Notes on translating “Genjo Koan”

I first encountered the translation of “Genjo Koan” found in “Moon in a Dewdrop” (see below). Started going through that, but felt that something was missing. So I got my hands on a Japanese book (the Mizuno book below). This book gives the original Dogen along with a translation into contemporary Japanese.

I have no interest in seeming to criticize the monumental efforts undertaken by Tanahashi and his collaborators in “Moon in a Dewdrop”. However, the Japanese version said something to me quite different than his version did, so I concluded there was room for another translation taking another approach.

How literal?

A key dimension in any translation is how literal to make it. That in turn depends on the audience. For Genjo Koan, if the audience is Buddhist scholars or students, there is a case to be made for a more literal approach, since those readers can presumably untangle some of the complexities of the original on their own. On the other hand, if the audience is the general public, then a very literal translation will seem stilted, or opaque. Of course, in the case of the Genjo Koan the utter density of the text militates in favor of a more literal translation, since even the best translator may not be able to decipher what is really going on.

In choosing the audience, though, we should remember that Genjo Koan was originally written as a letter to a lay disciple. So I doubt that Dogen wrote it with the intention that it be a turgid philosophical treatise. He was presumably trying to convey some basic ideas to his student in a fairly conversational, second-person way. Just reading the Japanese text from this perspective, to me, makes it more coherent. And in this light, I think a translation should also take the flavor of a teacher talking to his student.

Of course, Dogen used much Buddhist vocabulary, as well as allusions to Buddhist tradition and scripture, being a learned student of the literature himself. But this vocabulary was certainly familiar to the student he was writing to, so in that sense it cannot really be considered technical. An English translation which by definition is targeting English readers, in my mind, needs to make the shift from 13th century Japanese Buddhist terminology to something that the modern reader can relate to. For that reason, I chose to not use the Japanese or Sanskrit Buddhist terminology. Who am I to decide what English should be used to represent the time-honored concept referred to as “buddha-dharma” or “buppou”? Well, I’m the translator. If you want to translate, I think you should translate.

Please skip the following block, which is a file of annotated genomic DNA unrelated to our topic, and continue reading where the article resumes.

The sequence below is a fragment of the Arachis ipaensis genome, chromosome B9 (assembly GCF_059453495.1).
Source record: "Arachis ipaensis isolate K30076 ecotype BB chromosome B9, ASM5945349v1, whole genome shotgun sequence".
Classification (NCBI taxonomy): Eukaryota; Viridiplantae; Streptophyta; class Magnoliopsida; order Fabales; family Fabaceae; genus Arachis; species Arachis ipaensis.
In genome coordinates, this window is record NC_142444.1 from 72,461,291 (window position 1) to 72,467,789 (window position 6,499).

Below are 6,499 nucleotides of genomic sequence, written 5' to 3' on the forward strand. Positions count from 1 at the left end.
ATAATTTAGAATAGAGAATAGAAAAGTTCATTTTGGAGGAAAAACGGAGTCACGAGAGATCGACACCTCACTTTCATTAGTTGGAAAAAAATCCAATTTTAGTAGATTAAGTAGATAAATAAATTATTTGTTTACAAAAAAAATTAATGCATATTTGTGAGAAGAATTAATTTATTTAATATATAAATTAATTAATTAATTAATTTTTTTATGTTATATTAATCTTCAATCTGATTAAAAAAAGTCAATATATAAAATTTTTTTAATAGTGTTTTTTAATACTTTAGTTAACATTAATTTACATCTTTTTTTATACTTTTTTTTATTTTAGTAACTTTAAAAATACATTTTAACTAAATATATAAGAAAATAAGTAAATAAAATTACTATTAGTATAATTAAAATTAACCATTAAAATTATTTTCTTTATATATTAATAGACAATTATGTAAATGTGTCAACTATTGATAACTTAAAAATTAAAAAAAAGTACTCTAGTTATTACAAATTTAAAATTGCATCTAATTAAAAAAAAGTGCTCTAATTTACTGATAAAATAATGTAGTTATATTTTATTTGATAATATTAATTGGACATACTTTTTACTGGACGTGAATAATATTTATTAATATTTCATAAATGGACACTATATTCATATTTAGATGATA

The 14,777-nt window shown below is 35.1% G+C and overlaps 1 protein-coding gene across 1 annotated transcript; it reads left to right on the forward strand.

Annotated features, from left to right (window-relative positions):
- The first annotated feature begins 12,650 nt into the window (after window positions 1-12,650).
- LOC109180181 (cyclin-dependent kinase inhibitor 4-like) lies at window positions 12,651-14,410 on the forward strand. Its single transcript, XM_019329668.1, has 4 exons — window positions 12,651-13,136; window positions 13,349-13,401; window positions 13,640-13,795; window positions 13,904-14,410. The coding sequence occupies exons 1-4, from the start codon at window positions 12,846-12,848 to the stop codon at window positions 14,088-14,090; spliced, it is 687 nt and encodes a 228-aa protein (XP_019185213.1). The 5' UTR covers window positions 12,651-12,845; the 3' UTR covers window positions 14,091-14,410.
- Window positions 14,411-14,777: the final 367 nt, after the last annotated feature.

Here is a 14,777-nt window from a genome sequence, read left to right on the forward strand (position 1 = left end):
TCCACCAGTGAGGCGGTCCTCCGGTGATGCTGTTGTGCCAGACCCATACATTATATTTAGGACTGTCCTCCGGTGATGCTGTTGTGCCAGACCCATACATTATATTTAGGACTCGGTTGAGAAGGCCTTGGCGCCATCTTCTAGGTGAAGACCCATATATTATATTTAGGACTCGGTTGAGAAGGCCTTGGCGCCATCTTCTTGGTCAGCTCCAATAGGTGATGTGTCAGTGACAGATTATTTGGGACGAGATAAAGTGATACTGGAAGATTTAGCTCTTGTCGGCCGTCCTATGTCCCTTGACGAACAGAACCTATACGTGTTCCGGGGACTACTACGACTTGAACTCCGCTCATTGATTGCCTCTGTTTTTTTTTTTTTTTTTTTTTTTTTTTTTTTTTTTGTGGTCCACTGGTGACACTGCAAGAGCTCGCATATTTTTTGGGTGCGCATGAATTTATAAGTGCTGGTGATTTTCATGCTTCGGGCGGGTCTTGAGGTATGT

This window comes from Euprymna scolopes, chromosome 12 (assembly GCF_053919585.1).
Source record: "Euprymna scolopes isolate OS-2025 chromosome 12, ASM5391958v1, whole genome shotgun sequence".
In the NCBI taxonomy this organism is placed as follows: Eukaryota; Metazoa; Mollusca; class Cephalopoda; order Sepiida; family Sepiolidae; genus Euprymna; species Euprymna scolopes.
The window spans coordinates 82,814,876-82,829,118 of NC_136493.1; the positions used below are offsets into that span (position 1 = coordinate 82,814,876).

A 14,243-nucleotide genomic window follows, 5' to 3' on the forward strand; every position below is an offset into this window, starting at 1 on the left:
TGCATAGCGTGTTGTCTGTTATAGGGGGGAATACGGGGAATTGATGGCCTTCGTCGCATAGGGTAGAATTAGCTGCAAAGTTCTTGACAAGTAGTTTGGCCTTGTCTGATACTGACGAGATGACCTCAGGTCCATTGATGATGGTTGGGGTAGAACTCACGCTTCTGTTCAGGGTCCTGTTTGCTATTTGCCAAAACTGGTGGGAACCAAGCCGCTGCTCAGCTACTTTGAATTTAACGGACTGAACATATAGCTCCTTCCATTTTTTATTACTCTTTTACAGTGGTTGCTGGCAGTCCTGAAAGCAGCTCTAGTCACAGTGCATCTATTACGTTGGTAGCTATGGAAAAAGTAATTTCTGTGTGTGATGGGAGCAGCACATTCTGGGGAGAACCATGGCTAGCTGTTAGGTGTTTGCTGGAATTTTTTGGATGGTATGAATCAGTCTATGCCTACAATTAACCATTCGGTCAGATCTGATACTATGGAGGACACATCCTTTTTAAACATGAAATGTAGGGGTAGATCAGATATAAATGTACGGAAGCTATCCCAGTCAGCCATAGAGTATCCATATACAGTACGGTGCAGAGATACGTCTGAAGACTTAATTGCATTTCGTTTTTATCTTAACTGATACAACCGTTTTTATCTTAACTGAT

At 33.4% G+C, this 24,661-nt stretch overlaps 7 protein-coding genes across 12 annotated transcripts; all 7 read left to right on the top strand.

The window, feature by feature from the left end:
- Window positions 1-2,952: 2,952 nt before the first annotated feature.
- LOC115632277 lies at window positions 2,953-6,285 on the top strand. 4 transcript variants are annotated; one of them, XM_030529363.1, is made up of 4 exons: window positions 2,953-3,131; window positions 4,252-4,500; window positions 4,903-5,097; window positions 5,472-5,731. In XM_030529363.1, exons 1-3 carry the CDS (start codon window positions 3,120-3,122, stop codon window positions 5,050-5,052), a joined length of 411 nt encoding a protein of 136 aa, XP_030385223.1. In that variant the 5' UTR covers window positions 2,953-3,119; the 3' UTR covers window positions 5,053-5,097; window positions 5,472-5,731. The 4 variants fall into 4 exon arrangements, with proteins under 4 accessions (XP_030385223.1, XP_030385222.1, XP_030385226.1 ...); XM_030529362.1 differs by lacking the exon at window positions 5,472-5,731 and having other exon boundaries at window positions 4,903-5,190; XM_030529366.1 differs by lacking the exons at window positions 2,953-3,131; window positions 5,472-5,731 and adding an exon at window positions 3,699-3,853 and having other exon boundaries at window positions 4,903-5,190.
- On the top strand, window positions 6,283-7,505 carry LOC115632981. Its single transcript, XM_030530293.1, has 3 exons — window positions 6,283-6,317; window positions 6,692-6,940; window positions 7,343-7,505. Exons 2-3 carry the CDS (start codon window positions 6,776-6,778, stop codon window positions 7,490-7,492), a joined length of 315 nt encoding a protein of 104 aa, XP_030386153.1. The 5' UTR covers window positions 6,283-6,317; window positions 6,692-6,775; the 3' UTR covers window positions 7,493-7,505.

Minor translation issues

Another point regarding the literalness of a translation is to what extent the translator should take liberties with the order of sentences or phrases. There is a natural difference between Japanese and English that’s imposed by the grammar and syntax of the language, as well as the cultural differences. Often an overly-literal ordering of the translation will result in clumsy, unreadable, or disconnected sentence. That’s why I did take the approach of modest reordering where it made sense to better convey the meaning or result in English which flowed better.